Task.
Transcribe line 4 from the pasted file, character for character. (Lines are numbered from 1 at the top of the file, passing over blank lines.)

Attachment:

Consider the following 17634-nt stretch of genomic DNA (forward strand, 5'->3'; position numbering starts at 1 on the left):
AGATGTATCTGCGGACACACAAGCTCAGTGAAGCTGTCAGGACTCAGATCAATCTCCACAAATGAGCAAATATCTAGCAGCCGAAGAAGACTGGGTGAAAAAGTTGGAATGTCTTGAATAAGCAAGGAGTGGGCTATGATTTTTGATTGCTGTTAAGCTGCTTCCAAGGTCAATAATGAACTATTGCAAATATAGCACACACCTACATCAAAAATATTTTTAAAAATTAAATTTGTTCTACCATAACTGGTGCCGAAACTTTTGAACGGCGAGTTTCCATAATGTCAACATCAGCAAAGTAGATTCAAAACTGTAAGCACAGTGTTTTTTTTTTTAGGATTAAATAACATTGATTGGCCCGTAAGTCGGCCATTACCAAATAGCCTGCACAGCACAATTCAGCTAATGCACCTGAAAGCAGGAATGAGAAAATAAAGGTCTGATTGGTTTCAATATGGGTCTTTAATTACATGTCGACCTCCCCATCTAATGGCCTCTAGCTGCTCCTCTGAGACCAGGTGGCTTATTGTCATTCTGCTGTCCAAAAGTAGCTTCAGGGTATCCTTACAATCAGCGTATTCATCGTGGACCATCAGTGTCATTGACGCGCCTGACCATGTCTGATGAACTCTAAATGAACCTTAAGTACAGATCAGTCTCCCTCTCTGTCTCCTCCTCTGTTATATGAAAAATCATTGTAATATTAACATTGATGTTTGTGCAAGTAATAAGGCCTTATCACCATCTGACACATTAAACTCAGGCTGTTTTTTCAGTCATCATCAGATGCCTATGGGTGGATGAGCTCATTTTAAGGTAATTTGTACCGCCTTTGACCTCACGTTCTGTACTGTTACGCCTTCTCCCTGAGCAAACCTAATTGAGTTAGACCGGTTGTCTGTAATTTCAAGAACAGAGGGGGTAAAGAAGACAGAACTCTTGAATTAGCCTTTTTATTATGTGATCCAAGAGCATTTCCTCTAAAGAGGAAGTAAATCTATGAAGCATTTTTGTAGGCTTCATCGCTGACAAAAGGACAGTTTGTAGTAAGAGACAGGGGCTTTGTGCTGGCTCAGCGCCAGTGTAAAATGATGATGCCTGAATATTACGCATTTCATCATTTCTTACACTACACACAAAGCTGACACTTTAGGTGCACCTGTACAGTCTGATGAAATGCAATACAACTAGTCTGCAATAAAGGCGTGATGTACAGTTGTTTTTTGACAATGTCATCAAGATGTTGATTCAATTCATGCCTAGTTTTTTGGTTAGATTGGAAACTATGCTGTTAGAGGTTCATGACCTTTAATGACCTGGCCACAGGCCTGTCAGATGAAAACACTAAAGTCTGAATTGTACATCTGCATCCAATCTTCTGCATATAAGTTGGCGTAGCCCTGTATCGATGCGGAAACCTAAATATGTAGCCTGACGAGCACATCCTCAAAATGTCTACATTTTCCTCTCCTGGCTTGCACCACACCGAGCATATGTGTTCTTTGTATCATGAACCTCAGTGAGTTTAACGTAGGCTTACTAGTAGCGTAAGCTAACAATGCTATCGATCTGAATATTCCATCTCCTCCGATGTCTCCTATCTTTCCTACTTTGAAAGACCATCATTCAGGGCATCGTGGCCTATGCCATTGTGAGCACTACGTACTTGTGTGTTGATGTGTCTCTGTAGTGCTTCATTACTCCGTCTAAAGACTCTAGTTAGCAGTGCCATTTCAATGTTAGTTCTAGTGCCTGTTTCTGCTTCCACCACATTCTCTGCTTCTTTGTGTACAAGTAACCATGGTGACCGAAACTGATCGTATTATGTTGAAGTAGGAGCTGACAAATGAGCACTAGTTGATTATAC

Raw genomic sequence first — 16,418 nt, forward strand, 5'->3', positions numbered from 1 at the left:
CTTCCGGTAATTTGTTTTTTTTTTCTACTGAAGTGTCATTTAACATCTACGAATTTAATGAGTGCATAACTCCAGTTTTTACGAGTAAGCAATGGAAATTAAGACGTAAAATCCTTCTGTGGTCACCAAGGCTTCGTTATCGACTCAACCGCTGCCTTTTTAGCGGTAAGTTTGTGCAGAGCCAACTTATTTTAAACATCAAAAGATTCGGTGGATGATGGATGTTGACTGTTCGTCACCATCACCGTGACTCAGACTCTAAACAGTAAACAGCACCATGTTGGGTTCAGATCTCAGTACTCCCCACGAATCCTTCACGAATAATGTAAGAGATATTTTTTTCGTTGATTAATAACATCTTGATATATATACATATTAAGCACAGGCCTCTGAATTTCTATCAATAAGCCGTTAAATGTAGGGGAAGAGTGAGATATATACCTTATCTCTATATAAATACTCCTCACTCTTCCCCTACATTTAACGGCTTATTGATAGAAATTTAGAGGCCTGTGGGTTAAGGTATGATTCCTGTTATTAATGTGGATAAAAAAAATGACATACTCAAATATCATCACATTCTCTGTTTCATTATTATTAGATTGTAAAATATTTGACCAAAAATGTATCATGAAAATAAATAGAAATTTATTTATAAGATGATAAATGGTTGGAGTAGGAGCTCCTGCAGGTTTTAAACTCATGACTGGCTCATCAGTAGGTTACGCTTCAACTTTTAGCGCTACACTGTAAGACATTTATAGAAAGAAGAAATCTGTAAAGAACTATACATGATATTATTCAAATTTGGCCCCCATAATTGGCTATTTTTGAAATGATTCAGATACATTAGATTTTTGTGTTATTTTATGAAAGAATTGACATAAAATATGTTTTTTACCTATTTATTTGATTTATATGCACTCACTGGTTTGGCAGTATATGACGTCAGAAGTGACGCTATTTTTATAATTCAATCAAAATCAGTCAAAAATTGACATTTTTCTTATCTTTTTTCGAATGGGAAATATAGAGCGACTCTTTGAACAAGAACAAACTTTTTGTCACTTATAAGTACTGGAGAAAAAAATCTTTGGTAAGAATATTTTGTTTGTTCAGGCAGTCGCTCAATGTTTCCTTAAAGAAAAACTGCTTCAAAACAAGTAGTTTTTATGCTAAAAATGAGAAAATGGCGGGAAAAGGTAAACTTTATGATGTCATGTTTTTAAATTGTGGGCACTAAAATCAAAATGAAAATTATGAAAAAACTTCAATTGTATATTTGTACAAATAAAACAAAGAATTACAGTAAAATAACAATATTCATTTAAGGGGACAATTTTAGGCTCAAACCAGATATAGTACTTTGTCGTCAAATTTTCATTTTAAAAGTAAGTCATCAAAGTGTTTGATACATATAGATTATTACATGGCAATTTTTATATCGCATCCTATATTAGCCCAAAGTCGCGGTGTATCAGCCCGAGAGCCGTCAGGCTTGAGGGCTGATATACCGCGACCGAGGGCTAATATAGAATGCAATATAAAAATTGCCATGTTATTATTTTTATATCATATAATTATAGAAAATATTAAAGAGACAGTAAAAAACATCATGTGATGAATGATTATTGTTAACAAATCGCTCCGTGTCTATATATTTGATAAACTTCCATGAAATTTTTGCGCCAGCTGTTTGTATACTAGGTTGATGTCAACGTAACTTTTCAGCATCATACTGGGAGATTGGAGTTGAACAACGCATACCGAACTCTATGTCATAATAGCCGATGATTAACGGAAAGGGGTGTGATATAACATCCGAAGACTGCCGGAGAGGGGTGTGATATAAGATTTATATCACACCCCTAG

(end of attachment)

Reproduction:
CTTCCGGTAATTTGTTTTTTTTTTCTACTGAAGTGTCATTTAACATCTACGAATTTAATGAGTGCATAACTCCAGTTTTTACGAGTAAGCAATGGAAATTAAGACGTAAAATCCTTCTGTGGTCACCAAGGCTTCGTTATCGACTCAACCGCTGCCTTTTTAGCGGTAAGTTTGTGCAGAGCCAACTTATTTTAAACATCAAAAGATTCGGTGGATGATGGATGTTGACTGTTCGTCACCATCACCGTGACTCAGACTCTAAACAGTAAACAGCACCATGTTGGGTTCAGATCTCAGTACTCCCCACGAATCCTTCACGAATAATGTAAGAGATATTTTTTTCGTTGATTAATAACATCTTGATATATATACATATTAAGCACAGGCCTCTGAATTTCTATCAATAAGCCGTTAAATGTAGGGGAAGAGTGAGATATATACCTTATCTCTATATAAATACTCCTCACTCTTCCCCTACATTTAACGGCTTATTGATAGAAATTTAGAGGCCTGTGGGTTAAGGTATGATTCCTGTTATTAATGTGGATAAAAAAAATGACATACTCAAATATCATCACATTCTCTGTTTCATTATTATTAGATTGTAAAATATTTGACCAAAAATGTATCATGAAAATAAATAGAAATTTATTTATAAGATGATAAATGGTTGGAGTAGGAGCTCCTGCAGGTTTTAAACTCATGACTGGCTCATCAGTAGGTTACGCTTCAACTTTTAGCGCTACACTGTAAGACATTTATAGAAAGAAGAAATCTGTAAAGAACTATACATGATATTATTCAAATTTGGCCCCCATAATTGGCTATTTTTGAAATGATTCAGATACATTAGATTTTTGTGTTATTTTATGAAAGAATTGACATAAAATATGTTTTTTACCTATTTATTTGATTTATATGCACTCACTGGTTTGGCAGTATATGACGTCAGAAGTGACGCTATTTTTATAATTCAATCAAAATCAGTCAAAAATTGACATTTTTCTTATCTTTTTTCGAATGGGAAATATAGAGCGACTCTTTGAACAAGAACAAACTTTTTGTCACTTATAAGTACTGGAGAAAAAAATCTTTGGTAAGAATATTTTGTTTGTTCAGGCAGTCGCTCAATGTTTCCTTAAAGAAAAACTGCTTCAAAACAAGTAGTTTTTATGCTAAAAATGAGAAAATGGCGGGAAAAGGTAAACTTTATGATGTCATGTTTTTAAATTGTGGGCACTAAAATCAAAATGAAAATTATGAAAAAACTTCAATTGTATATTTGTACAAATAAAACAAAGAATTACAGTAAAATAACAATATTCATTTAAGGGGACAATTTTAGGCTCAAACCAGATATAGTACTTTGTCGTCAAATTTTCATTTTAAAAGTAAGTCATCAAAGTGTTTGATACATATAGATTATTACATGGCAATTTTTATATCGCATCCTATATTAGCCCAAAGTCGCGGTGTATCAGCCCGAGAGCCGTCAGGCTTGAGGGCTGATATACCGCGACCGAGGGCTAATATAGAATGCAATATAAAAATTGCCATGTTATTATTTTTATATCATATAATTATAGAAAATATTAAAGAGACAGTAAAAAACATCATGTGATGAATGATTATTGTTAACAAATCGCTCCGTGTCTATATATTTGATAAACTTCCATGAAATTTTTGCGCCAGCTGTTTGTATACTAGGTTGATGTCAACGTAACTTTTCAGCATCATACTGGGAGATTGGAGTTGAACAACGCATACCGAACTCTATGTCATAATAGCCGATGATTAACGGAAAGGGGTGTGATATAACATCCGAAGACTGCCGGAGAGGGGTGTGATATAAGATTTATATCACACCCCTAG